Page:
Item A-06122 - Quatseeno [Quatsino] Indian Village, Vancouver Island. This is the best part of the country for obtaining flat head skulls. Indians squatting down out [of] their ranches. Drying stands in the foreground for fish, berries etc. Quatseeno Indian Village, Quatseeno Sound on the west coast of Vancouver Island. The Indian skulls at this village are greatly deformed by flattening during infancy....

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Quatseeno [Quatsino] Indian Village, Vancouver Island. This is the best part of the country for obtaining flat head skulls. Indians squatting down out [of] their ranches. Drying stands in the foreground for fish, berries etc. Quatseeno Indian Village, Quatseeno Sound on the west coast of Vancouver Island. The Indian skulls at this village are greatly deformed by flattening during infancy....

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  • Continuation of title: ...The Quatseeno Indian Village in Quatseeno Sound on the north west coast of Vancouver Island at which place the mode of flattening the skull is carried out to perfection one girl had her head so flattened that it appeared conical and half as high again as it ought to have done; as far as I know the mothers only flatten the skulls of their daughters as it is the fashion, commencing soon after the child is born, it is placed in a basket, or bark cradle and a splint of wood is held down with thongs over the head of the infant having a pad of pulled soft cedar bark which is placed on the forehead of the child and held there for the first year or eighteen months, or as long as the child remains in the cradle, it does not appear to imp[air] the mental faculties of the adult in the least, as they are as susceptable [sic] of pride, vanity, insult or injury - as keen at bargaining or trading as any indians I have ever met with - and in quarreling should one squaw say to another that her mother was too lazy to flatten her skull when a baby - nothing scarcely annoys or offends more than that. The mode of building the lodges is different to that of the southern or eastern tribes of indians living on the island, their food consists principally of fish whic[h] they have in abundance, but deer, elk, grouse, ducks, berries and roots are also plentiful, the indians are stout, healthy and strong of a dark tan color. F. Dally.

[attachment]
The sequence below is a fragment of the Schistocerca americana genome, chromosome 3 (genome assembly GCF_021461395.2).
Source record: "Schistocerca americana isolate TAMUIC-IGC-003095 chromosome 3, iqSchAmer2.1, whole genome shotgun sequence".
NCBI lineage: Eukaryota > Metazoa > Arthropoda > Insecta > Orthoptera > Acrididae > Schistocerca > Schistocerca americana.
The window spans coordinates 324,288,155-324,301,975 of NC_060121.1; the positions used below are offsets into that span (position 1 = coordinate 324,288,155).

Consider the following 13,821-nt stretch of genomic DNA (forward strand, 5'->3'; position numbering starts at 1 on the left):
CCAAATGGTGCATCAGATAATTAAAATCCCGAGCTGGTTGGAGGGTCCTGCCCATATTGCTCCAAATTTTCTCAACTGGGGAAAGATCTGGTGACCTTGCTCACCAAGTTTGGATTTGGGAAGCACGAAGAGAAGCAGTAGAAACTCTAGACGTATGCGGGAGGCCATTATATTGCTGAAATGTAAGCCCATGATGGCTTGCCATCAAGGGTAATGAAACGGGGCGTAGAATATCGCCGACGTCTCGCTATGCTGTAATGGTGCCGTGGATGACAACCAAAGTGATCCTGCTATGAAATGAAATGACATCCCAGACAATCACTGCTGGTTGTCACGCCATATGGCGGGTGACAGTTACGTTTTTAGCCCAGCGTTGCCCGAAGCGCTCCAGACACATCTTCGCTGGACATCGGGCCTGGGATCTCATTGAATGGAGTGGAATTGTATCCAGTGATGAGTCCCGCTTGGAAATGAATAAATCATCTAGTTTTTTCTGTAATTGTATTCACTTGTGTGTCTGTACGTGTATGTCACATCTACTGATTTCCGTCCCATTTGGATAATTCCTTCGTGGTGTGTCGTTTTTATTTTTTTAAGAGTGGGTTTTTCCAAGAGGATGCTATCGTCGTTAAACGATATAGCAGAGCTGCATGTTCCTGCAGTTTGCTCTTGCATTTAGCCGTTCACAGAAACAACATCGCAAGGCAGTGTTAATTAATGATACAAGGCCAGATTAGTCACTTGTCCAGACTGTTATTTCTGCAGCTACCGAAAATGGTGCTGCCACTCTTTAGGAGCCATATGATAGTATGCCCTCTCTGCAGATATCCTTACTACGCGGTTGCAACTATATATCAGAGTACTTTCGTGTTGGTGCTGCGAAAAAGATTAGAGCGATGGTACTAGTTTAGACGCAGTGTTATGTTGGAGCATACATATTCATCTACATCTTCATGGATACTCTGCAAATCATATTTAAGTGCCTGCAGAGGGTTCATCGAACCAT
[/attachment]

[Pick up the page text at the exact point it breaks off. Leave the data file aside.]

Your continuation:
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A-06122

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  • 1866 - 1870 (Creation)
    Creator
    Dally, Frederick, 1838-1914

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1 mounted albumen print, 27 x 29.5 cm.

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(1840-1914)

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Frederick Dally was born in Wellingborough, Northamptonshire, England in 1840. He arrived in Victoria, British Columbia, in 1862, on the China Clipper “Cyclone.” In March 1864, Dally leased a store at the corner of Fort and Government streets, and in 1866 he opened a photographic studio in Victoria. Between 1865 and 1870, he took extensive photographs around Vancouver Island and in the Cariboo District.

In 1866 Dally accompanied Governor A.E. Kennedy on H.M.S. Scout for a tour of Vancouver Island and Nootka Sound with his primary purpose being to visit and photograph First Nations communities.

In 1867, Dally visited the Cariboo goldfields in the central interior of British Columbia, and opened for business in Barkerville. He remained here for one month before returning to Victoria after a brief stay in Quesnelmouth. He returned to the Cariboo and again set up shop in Barkerville the following summer. His studio was in operation for only two weeks before it was destroyed by the Barkerville fire on September 16, 1868. During his stays in the Cariboo, Dally photographed mines, towns, and scenery. By December of the same year, Dally had returned to Victoria and was again operating his studio on Fort Street.

In 1870, Dally’s business was taken over by the Green Brothers, who were meant to purchase Dally’s negatives and photography equipment. Two years later, these items went for sale at auction and many of Dally’s negatives were purchased by Richard and Hannah Maynard. Many of Dally’s photographs were published for sale under the Maynard name.

In October of 1870, Frederick Dally travelled to Philadelphia where he enrolled in a dentistry program. He graduated in 1872, at which point he returned to England to practice dentistry.

Frederick Dally died in 1914.

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Archives code(s): HP016128

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Accession number(s): 198611-001
Located in Container 001111-0001, Folder 20

Bears tag "Lot 42"

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